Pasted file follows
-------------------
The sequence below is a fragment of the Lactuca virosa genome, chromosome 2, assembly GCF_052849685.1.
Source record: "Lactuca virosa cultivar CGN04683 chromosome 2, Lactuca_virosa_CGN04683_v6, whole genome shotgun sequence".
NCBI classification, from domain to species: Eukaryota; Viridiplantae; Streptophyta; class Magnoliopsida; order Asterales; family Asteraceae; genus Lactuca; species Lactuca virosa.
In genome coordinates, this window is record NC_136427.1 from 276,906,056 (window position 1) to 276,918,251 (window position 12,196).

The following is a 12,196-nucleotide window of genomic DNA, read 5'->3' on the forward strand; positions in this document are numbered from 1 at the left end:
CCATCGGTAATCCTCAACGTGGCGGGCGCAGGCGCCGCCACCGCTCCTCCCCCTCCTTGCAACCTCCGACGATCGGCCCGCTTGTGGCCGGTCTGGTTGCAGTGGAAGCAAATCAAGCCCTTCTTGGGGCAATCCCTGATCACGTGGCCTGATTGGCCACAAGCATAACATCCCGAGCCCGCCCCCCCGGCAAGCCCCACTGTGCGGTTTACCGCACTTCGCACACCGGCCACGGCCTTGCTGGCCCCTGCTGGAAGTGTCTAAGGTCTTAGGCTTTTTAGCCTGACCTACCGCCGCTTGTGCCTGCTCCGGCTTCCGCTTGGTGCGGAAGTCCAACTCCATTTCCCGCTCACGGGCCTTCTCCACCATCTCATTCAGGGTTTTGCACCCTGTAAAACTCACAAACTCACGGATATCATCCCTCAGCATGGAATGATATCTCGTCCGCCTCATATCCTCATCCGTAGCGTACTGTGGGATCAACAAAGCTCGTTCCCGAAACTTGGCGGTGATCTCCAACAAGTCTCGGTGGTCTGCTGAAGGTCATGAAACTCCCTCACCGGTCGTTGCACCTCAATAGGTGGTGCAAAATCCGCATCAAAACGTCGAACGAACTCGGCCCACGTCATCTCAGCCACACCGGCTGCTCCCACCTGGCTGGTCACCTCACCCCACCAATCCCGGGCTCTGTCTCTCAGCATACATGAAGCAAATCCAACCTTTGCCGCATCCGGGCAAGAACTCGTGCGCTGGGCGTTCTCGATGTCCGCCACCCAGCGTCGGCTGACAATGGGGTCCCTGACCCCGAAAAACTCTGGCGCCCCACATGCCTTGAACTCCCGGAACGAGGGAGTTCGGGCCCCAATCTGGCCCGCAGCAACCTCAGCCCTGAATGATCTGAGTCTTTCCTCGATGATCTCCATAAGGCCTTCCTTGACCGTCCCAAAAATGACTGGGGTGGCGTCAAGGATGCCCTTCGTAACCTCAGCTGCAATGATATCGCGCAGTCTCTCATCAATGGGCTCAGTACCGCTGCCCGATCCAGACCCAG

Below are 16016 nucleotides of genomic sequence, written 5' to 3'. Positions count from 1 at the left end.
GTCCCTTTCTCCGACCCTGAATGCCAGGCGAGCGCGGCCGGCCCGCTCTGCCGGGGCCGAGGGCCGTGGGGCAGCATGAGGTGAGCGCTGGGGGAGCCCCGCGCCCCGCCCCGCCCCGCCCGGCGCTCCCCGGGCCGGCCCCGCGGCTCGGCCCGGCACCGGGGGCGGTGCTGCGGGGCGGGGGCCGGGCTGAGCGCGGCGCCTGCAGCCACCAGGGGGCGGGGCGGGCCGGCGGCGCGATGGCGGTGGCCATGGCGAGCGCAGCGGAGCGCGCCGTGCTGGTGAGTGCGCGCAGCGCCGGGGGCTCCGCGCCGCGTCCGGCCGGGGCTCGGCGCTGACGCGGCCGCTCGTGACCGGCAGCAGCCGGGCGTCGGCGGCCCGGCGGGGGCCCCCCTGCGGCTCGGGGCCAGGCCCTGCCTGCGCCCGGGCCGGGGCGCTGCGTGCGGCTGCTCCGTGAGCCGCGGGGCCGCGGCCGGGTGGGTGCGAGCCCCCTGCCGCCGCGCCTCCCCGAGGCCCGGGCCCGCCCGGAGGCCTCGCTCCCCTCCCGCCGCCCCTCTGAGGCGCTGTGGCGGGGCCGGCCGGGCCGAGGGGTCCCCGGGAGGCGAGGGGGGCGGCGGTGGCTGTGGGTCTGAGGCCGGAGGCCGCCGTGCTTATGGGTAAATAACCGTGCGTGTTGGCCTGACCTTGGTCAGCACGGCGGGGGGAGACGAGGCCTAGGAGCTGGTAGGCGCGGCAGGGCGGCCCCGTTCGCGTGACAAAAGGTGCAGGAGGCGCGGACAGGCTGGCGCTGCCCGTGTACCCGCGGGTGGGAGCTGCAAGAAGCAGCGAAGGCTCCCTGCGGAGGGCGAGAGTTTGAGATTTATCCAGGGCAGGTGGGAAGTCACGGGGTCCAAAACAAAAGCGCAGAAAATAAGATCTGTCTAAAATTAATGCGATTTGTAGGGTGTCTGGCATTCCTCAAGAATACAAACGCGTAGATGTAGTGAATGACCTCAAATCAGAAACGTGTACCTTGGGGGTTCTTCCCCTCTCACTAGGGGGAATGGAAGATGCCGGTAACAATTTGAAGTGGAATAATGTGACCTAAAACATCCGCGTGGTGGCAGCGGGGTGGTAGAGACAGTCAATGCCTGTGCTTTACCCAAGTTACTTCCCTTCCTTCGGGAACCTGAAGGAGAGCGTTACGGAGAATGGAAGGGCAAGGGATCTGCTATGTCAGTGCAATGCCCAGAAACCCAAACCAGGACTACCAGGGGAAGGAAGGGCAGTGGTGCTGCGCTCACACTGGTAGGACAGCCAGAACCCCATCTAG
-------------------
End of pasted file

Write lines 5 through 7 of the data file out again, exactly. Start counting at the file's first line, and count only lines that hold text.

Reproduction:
The following is a 12,196-nucleotide window of genomic DNA, read 5'->3' on the forward strand; positions in this document are numbered from 1 at the left end:
CCATCGGTAATCCTCAACGTGGCGGGCGCAGGCGCCGCCACCGCTCCTCCCCCTCCTTGCAACCTCCGACGATCGGCCCGCTTGTGGCCGGTCTGGTTGCAGTGGAAGCAAATCAAGCCCTTCTTGGGGCAATCCCTGATCACGTGGCCTGATTGGCCACAAGCATAACATCCCGAGCCCGCCCCCCCGGCAAGCCCCACTGTGCGGTTTACCGCACTTCGCACACCGGCCACGGCCTTGCTGGCCCCTGCTGGAAGTGTCTAAGGTCTTAGGCTTTTTAGCCTGACCTACCGCCGCTTGTGCCTGCTCCGGCTTCCGCTTGGTGCGGAAGTCCAACTCCATTTCCCGCTCACGGGCCTTCTCCACCATCTCATTCAGGGTTTTGCACCCTGTAAAACTCACAAACTCACGGATATCATCCCTCAGCATGGAATGATATCTCGTCCGCCTCATATCCTCATCCGTAGCGTACTGTGGGATCAACAAAGCTCGTTCCCGAAACTTGGCGGTGATCTCCAACAAGTCTCGGTGGTCTGCTGAAGGTCATGAAACTCCCTCACCGGTCGTTGCACCTCAATAGGTGGTGCAAAATCCGCATCAAAACGTCGAACGAACTCGGCCCACGTCATCTCAGCCACACCGGCTGCTCCCACCTGGCTGGTCACCTCACCCCACCAATCCCGGGCTCTGTCTCTCAGCATACATGAAGCAAATCCAACCTTTGCCGCATCCGGGCAAGAACTCGTGCGCTGGGCGTTCTCGATGTCCGCCACCCAGCGTCGGCTGACAATGGGGTCCCTGACCCCGAAAAACTCTGGCGCCCCACATGCCTTGAACTCCCGGAACGAGGGAGTTCGGGCCCCAATCTGGCCCGCAGCAACCTCAGCCCTGAATGATCTGAGTCTTTCCTCGATGATCTCCATAAGGCCTTCCTTGACCGTCCCAAAAATGACTGGGGTGGCGTCAAGGATGCCCTTCGTAACCTCAGCTGCAATGATATCGCGCAGTCTCTCATCAATGGGCTCAGTACCGCTGCCCGATCCAGACCCAG

Below are 16016 nucleotides of genomic sequence, written 5' to 3'. Positions count from 1 at the left end.